green drop earrings

I finished these earrings back in December but didn’t get to photograph them until yesterday.

The lace is made of chocolate-coloured sewing thread woven into a simple half-stitch ground. I simply love the beautiful contrast of the brown lace against the rich yet fresh grass green background of the earrings.





everlasting lace ring in turquoise, blue, and chocolate

In the beginning, there were three seemingly random materials: sterling silver wire, resin, and thread.

The lace-maker in me patiently twisted and braided the thread into a piece of bobbin lace just like my great-grandmother used to.

The eager metal-smith in me carefully shaped and finished the wire to form a durable and comfortable ring base, which the free-spirited chemist in me happily filled with custom-dyed resin.

Where past meets present; where tradition meets modernity; where science meets art — that’s where everlasting lace lives. I love knowing that there’s much more to this minimalist ring than what meets the eye.

everlasting lace ring in pearl, red, and chocolate

This ring from the Everlasting Lace series features simple round shapes and minimalist lines that guard droplets of colourful resin with an almost microscopic snippet of handmade lace suspended within.

everlasting lace

Simple, colourful resin jewelry.

Handmade, delicate bobbin lace.

What happens when these two media cross paths?

Everlasting Lace is born.

I made the earrings below sometime last October. It was sort of an experiment but it turned out so well that I felt confident giving these to my sister-in-law for her birthday.  We aren’t very close and I continue to hope she liked them. Regardless, though – making them was so wonderful! The second I gave them away I knew I’d have to make more.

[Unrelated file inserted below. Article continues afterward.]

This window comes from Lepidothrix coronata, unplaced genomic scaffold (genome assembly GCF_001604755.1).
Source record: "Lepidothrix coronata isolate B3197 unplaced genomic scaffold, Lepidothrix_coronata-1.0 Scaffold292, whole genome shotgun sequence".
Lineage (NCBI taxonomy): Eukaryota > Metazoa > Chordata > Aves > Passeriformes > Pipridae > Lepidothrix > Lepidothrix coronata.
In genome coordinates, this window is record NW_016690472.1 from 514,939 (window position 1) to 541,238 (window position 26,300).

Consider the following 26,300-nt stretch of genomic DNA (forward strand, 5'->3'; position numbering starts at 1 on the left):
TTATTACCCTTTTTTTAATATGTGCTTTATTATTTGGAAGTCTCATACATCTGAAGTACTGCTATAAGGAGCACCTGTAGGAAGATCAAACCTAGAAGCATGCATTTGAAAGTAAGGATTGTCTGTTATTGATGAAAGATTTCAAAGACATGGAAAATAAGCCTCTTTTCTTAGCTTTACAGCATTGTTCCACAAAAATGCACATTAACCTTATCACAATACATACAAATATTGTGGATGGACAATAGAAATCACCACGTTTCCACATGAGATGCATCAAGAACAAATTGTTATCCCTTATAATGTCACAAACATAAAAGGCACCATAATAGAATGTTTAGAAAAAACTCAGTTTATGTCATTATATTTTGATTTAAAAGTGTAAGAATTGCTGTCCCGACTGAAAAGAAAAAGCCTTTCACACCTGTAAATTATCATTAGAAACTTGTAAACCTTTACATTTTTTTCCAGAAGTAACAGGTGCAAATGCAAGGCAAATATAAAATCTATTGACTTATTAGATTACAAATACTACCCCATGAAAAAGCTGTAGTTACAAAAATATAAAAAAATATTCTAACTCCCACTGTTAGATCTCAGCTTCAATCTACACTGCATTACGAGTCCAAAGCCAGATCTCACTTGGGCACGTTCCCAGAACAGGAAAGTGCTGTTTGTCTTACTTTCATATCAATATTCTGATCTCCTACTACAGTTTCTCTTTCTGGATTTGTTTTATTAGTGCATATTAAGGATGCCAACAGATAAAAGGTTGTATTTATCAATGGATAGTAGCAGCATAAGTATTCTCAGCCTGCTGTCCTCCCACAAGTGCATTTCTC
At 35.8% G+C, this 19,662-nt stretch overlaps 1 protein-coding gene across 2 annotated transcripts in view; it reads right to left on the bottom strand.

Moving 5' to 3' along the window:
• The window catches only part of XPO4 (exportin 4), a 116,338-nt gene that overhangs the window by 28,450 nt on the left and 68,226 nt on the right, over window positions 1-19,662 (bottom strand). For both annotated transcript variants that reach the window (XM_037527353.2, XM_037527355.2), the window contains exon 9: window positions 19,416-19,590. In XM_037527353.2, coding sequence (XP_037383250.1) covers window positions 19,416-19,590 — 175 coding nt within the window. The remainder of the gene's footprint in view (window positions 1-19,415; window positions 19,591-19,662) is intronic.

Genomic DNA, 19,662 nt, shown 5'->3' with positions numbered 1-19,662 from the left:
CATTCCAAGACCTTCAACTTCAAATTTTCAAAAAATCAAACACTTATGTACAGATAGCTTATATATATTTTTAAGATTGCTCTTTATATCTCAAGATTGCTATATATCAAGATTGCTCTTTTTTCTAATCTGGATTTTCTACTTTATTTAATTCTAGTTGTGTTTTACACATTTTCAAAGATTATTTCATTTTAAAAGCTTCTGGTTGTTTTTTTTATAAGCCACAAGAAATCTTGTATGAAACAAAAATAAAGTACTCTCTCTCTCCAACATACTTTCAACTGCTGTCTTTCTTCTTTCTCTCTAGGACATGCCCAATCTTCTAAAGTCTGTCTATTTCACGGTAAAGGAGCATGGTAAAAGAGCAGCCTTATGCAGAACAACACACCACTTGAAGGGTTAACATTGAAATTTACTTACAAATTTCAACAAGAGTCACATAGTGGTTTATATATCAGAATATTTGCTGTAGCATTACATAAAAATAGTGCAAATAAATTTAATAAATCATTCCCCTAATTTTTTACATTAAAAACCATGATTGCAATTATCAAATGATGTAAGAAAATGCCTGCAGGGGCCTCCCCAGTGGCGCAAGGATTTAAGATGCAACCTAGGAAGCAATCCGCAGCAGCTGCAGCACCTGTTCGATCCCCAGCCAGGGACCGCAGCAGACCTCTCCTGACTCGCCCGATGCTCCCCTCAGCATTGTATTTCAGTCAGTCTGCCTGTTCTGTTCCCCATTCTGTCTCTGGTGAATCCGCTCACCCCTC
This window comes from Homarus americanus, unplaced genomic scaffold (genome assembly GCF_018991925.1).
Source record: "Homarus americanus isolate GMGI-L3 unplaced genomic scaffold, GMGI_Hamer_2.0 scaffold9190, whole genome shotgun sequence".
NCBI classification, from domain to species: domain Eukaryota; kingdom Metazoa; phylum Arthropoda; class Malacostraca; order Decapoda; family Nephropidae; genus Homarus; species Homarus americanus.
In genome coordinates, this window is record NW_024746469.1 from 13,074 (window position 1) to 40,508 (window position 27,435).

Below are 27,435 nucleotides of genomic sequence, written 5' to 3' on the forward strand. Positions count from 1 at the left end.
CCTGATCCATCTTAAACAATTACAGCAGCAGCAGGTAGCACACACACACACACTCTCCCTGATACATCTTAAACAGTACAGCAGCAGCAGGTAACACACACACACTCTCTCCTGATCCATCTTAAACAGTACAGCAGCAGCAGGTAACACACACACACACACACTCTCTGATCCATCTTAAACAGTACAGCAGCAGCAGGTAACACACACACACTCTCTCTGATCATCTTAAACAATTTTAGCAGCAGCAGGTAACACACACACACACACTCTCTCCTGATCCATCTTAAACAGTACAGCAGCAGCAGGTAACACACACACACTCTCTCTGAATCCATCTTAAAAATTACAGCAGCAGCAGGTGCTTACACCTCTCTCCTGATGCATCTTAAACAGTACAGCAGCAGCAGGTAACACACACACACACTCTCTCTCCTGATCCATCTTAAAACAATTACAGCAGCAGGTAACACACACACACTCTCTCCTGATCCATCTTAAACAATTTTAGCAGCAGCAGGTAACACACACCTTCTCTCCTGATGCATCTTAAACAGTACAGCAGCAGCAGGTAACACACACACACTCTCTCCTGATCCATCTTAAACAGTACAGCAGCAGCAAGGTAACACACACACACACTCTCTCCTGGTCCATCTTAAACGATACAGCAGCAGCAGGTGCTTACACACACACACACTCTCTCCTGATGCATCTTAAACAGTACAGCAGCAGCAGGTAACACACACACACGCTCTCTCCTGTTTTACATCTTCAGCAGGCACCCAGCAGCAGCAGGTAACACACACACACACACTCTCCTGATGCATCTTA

what’s new?

I’m still twisting wire. I also started playing with colour. And resin.

Less lace, more bubbles.

I certainly haven’t been short on ideas. Just short on time needed to post them. Here’s the best of the last three months.

lacey pendant with garnet red beads

Not too long ago, I made and fell in love with these earrings:

I must confess, though: I was not prepared for the number of compliments I would receive whenever I wear them. It’s exciting and scary at the same time to hear myself respond, “Thank you so much! I made them myself.”

When we visited with our friends a couple of weeks ago, Lesya, our wonderful hostess, was shocked to find out that by “making them myself” I meant weaving and braiding them from scratch, starting with nothing more than a thin wire. Had it not been for her, I would have never realized that there are many people who associate the term “handmade” with a simple assembly of pre-made pieces. Thanks to Lesya, I learned that I need to emphasize the complicated process of bobbin lace making that goes into each piece of jewelry that I make.

“I would love to make something just for you – have a look around my shop, and pick whatever you like,” I suggested like I often do to say thank you to my friends. Deep down I knew that to properly thank her for the magnificent seven-course Ukrainian feast she prepared for us, I probably owed her a diamond tiara. At least.

She got back to me the next week, and said she still liked the earrings I wore to her house the best. She was curious, however, if I could make a pendant using the same design.

Could I?

I had been thinking about and planning to make a pendant to match these earrings for weeks! Lesya’s request couldn’t have made me happier. I finally had a reason to make it. I immediately sent her an email with different colour and design choices, and based on her answer, I made this pendant:

But before I could secretly wrap it and mail it to her as a surprise present the following day, she contacted me again, and asked if I could make her pendant to look just like my earrings. Well, of course I could. And so, in two days, I had two pendants ready, one cuter than the other: